Comments on Premises Expansion

Comments received during the week of September 18 to September 24, 2022.

Comment #2

Per the proposed regulatory action on licensing of non-contiguous areas, two comments:

  1. Could the rules clarify the licensee’s obligation AND authority to enforce open-container laws around non-contiguous permitted space?
  2. Many of the new non-contiguous spaces are outdoors and in formerly public areas. I.e., our proposed non-contiguous space (parklet) is situated between a public sidewalk and a “slow street” in San Francisco where there can be quite a few pedestrians. Said pedestrians are not infrequently walking with open containers from home, nearby stores, or even our premises, which may sell factory-sealed beverages to go.

    Employees monitoring our space will often ask folks who stop to chat or listen to music to “keep moving” please, to not gather, particularly if they have an open container — at least within 5 or 10 feet or so of our space. That’s usually no problem on the sidewalk, where it’s clearer that folks shouldn’t block others; and during the pandemic, not gathering for public health reasons was generally understood. But on the slow street and on neighboring property we are sometimes challenged by folks claiming that they are on public property, or they live a few doors down, and thus we have no authority to tell them to move on or to not drink whatever beverage they wish. Though for every neighbor who might resent our presumption there are also neighbors that appreciate our efforts.

    So, could you clarify: do we have an obligation to police around our outdoor spaces, how far would that extend; and do we have any authority besides “neighborly good will”?

  3. Could the rules carve out an exception for the presence of babies in arms/strollers outdoors for type 48s?
  4. This may be beyond the scope of this regulatory action. But as a type 48 licensee I cannot tell you how frequently we must tell parents with babies to leave our sidewalk tables, and how deeply unpopular and incomprehensible the rule is, particularly for tourists.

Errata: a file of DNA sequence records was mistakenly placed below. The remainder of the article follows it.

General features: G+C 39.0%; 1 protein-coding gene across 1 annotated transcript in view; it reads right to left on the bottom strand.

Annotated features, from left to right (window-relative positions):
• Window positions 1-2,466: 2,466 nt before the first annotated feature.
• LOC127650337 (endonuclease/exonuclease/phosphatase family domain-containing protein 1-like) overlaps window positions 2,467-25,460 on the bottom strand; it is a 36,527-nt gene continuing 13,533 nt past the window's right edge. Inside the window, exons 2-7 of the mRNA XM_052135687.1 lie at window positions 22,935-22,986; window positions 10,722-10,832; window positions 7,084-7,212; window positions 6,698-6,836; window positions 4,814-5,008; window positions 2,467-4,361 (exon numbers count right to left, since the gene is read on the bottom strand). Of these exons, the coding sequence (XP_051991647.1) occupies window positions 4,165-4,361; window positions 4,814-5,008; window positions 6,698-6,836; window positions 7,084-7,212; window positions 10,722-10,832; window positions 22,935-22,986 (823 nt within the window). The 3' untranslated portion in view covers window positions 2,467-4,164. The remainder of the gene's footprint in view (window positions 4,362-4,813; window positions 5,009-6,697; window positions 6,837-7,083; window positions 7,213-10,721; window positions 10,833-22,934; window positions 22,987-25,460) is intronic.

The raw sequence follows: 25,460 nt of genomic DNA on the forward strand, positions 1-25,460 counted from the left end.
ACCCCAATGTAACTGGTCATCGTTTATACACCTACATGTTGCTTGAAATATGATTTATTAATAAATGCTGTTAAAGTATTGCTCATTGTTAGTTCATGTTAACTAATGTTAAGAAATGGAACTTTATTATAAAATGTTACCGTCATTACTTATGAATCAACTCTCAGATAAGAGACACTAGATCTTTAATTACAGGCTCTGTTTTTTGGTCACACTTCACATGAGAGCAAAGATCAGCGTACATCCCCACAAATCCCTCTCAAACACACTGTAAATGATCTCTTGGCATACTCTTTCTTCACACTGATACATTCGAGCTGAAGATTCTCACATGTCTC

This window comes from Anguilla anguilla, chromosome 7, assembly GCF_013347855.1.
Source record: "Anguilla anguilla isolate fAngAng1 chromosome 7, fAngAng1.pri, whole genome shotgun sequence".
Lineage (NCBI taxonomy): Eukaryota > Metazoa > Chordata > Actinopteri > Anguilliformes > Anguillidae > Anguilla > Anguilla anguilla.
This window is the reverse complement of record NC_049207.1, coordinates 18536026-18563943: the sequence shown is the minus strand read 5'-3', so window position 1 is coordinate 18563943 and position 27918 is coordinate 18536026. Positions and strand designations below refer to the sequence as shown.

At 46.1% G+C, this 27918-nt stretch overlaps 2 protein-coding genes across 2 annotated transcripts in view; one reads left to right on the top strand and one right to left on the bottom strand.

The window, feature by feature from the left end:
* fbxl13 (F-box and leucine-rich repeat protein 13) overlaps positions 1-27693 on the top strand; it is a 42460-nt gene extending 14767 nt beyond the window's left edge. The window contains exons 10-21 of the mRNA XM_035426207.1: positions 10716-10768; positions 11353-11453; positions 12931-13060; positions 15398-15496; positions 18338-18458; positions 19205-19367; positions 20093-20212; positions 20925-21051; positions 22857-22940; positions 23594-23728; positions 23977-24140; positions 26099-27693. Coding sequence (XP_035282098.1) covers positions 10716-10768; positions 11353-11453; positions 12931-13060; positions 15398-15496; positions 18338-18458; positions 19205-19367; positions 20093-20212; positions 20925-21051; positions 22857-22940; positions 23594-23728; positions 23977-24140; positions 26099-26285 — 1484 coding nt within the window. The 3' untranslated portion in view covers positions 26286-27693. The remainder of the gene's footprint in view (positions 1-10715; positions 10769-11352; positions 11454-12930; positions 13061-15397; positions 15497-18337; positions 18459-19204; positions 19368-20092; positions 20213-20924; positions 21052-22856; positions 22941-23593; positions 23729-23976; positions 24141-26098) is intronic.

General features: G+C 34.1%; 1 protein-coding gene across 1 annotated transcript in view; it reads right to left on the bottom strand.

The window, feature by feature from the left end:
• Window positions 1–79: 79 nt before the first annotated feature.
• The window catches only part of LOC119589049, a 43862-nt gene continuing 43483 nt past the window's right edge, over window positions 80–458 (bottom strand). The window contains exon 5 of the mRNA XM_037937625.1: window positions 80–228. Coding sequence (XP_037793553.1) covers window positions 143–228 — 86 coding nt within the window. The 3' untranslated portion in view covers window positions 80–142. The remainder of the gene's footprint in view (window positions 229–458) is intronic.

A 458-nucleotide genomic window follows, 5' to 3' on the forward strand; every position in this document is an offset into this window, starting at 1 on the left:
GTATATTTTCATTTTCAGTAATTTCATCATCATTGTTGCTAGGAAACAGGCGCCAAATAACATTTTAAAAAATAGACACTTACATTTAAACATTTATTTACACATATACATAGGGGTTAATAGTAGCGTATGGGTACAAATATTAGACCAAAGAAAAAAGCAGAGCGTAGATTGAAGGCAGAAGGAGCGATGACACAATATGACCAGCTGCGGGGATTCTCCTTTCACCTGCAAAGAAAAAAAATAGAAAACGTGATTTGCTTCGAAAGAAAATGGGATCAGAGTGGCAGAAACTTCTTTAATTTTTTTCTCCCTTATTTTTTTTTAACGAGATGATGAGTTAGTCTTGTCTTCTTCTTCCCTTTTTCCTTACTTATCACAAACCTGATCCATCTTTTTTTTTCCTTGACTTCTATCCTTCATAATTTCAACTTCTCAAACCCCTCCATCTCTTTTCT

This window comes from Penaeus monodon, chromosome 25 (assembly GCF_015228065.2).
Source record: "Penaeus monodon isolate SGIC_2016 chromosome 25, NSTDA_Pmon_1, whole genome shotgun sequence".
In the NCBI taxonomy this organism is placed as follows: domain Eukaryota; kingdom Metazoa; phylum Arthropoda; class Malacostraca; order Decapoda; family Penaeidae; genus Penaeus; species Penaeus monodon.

One of the fantastic aspects of the TCA action is the unifying impact outdoor spaces can have on a neighborhood — that adults enjoying an alcoholic beverage are not behind closed doors but visible as friends, neighbors, and (99% of the time) serving as fine role models on responsible consumption in the community. It’s very natural for parents out with babies to want to stop, socialize, and enjoy a drink given the community feel. That this could lead to a corrupting influence on the baby, or intoxication of the baby, is unthinkable; it requires a particularly puritanical/cynical imagination to approach such an idea.

    Perhaps such an exception would be limited to the non-contiguous (outdoor) areas — ie, babes in arms are never allowed in the main premises, as before. But in the case of non-contiguous outdoor areas, which tend to have limited hours driven by daylight etc., babes in arms are not against the law.

ABC Response

Comments will be addressed at the end of the comment period.

Comment #3

Family Winemakers of California, primarily representing small, family owned, premium wine producers, is in support of the proposed regulations governing the licensing of permanent non-contiguous areas within which alcoholic beverages are served for consumption within reasonable proximity to a primarily licensed premise.

Clearly, this proposal has been successfully tested during the pandemic and was an important aspect of the economic survival for many businesses.

Thank you for your forward looking proposal.

ABC Response

Comments will be addressed at the end of the comment period.